If you attend this year’s fourth annual Martha’s Vineyard Mini Maker Faire on May 11, you’ll get a chance to see Sidney Morris’s two remarkable vehicles, the Wanderbus and the Dream Wagon.
The idea of a Wanderbus was Morris’ brainchild. In 2017, he initiated this “wandering” bus to carry children on adventures that they dream up. “It was about taking the kids’ ideas and just going, the concept being that to experience the community, you have to go into it,” Morris explained. “It was about a half-dozen kids ranging in age from 5 to 11, who were too young for elementary school, were just not fitting in, or who were playing hooky for a day.”
Morris said that he had an idea that the group could use the Island libraries as bus stops, a place to meet and to make decisions about where to wander.
“We started meeting at the West Tisbury library and putting ideas up on a whiteboard, and then they would vote, negotiate, come to consensus, and then we’d go do it,” Morris said. “They wanted to go to a glass-blowing studio, a lot of conservation places, Crane Appliance to look at the machines, and Not Your Sugar Mamas to make chocolate and bread. That was a really great trip. It was a pretty wide range of things the kids had in mind that they wanted to do, whether it was into stores or wildlife preserves.”
For Morris, the Wanderbus relates to the concept of “unschooling” or self-regulated learning, which doesn’t follow a curriculum but is rather driven by children’s own interests and facilitated by their parents or other adults doing the same thing, fueled by the democratic process.
About a year later, Morris asked himself, “‘Why don’t we make a mobile makerspace that we can tow behind the Wanderbus so wherever we go, there is always this other thing people can do?’” He dubbed it a Dream Wagon, which is a makerspace trailer towed behind the Wanderbus, quite literally an add-on. As Morris said, “It is a gallery of imagination headed for creation with whiteboards and markers everywhere.” This open-air mobile design studio invites children and adults alike to add their own inventive ideas on how to map out a makerspace trailer. In essence, it uses the mock-up trailer as a canvas for the real thing.
Morris defines a makerspace as a location, fixed or mobile, with a collection of tools and materials that are available for people to make things themselves, to teach others how to make things, and to learn how to make things of any variety. “So,” he shared, “I got a little trailer and started putting in scraps of wood from here and there, and invited a bunch of kids from the Wanderbus to come and help me build a very simple framework for it.”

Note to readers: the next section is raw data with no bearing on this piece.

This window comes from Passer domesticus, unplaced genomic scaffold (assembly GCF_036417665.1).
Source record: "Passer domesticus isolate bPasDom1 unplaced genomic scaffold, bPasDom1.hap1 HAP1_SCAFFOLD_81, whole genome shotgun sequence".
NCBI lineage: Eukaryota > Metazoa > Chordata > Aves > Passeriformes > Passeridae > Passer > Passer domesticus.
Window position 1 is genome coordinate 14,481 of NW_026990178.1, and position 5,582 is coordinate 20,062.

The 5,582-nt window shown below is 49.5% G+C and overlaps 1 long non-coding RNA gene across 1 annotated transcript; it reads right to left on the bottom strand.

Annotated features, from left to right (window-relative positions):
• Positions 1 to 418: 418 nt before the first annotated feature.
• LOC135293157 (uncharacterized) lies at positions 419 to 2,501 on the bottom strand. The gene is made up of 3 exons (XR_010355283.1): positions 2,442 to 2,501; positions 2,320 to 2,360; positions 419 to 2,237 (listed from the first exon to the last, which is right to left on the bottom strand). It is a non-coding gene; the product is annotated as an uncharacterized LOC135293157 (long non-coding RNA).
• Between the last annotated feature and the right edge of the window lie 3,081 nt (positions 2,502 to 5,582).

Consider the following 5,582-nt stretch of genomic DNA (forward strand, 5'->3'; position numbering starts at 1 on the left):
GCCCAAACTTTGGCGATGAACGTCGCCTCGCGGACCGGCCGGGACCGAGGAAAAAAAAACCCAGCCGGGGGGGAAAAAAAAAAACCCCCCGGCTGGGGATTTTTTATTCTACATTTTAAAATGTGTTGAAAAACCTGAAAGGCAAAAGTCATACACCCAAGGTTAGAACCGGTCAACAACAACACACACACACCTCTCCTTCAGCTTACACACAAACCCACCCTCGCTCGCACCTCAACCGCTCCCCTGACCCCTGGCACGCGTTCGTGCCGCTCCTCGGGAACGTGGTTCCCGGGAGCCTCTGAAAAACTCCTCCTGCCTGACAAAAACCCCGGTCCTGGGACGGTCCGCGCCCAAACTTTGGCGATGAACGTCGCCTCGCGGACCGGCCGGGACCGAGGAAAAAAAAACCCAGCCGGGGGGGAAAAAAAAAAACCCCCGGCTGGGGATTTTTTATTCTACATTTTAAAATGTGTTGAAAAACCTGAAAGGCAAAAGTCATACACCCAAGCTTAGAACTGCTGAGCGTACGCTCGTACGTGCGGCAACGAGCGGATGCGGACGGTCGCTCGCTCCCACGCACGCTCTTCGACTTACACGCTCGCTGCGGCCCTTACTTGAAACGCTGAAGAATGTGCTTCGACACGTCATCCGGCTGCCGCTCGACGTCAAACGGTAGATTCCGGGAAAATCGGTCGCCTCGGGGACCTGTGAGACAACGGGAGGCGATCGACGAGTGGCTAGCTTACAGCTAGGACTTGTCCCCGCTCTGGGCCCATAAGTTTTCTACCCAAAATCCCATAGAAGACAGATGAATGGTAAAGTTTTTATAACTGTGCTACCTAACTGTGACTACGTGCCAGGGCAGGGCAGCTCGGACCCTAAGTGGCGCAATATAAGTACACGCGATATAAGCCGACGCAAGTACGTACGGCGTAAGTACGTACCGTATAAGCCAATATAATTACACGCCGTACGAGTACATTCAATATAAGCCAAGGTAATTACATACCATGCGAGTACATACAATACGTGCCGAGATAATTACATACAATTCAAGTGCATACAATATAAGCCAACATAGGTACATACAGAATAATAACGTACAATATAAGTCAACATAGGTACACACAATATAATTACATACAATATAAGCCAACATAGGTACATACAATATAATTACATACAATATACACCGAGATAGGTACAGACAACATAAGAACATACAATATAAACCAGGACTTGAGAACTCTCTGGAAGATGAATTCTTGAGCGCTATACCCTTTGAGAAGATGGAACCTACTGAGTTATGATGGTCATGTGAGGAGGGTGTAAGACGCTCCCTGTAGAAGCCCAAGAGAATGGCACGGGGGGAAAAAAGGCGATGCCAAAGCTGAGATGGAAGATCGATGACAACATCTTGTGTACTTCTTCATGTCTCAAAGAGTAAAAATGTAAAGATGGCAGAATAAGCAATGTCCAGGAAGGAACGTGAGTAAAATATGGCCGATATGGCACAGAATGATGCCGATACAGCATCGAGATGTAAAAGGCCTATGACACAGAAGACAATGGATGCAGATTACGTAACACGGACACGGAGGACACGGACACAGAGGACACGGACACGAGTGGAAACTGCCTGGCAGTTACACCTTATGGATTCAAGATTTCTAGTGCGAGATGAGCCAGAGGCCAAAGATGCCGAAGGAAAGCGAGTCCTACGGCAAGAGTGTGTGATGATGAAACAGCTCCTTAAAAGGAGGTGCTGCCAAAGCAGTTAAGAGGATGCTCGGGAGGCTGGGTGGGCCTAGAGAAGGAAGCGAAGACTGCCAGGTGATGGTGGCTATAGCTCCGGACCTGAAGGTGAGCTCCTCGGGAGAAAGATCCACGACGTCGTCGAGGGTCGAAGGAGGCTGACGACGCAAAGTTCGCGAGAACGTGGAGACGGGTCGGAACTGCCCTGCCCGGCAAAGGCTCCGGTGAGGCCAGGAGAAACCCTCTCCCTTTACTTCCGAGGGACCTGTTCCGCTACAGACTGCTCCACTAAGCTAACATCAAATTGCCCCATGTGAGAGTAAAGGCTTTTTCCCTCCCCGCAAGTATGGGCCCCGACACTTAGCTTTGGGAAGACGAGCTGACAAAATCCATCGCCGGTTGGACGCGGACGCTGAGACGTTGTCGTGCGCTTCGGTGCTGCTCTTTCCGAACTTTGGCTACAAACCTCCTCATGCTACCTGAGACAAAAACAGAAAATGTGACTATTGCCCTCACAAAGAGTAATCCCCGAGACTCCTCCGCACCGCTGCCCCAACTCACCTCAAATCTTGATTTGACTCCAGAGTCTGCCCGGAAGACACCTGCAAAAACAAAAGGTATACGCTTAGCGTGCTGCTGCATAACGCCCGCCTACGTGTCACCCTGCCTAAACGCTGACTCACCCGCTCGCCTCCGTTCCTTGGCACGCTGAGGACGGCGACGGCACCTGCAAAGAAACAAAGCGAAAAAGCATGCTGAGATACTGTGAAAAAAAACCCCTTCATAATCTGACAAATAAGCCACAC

“We worked feverishly for the next few days, and we almost made it in time for the Maker Faire last year, but we didn’t quite make it. So I took it to the Ag Fair for four days and collected people’s input, and to the Aquinnah library one time. It’s been waiting for this year’s Maker Faire. We’ll get a bunch of kids who were building it to be the masters of ceremonies, and encourage other people to come and talk about, draw about, and think about what could be in a makerspace,” Morris explained.
Morris will pull his Wanderbus and accompanying Dream Wagon right up to the Ag Hall. Both adults and kids will be welcomed into the trailer to add their design ideas on giant sheets of whiteboard. In addition, there will be tools and materials for those inclined to start making things right away.
“I think the maker movement is a tangent of this whole notion that we’re born learners; we’re born being creative, and we need to support those things above all right now, given that everything is changing minute by minute in the world. Creativity, flexibility, communication, cooperation, those are the things that need to work for us to survive,” he adds.
Martha’s Vineyard Mini Maker Faire, Saturday, May 11, from 10 am to 4 pm at the Ag Hall will be a free, family-friendly festival of invention, creativity, and resourcefulness in celebration of the maker movement. The Wanderbus and the Dream Wagon are projects of Vineyard Voyagers Inc., an educational nonprofit serving Island young people since 2000. For more information, contact Sidney Morris at 774-563-0200 or email@example.com.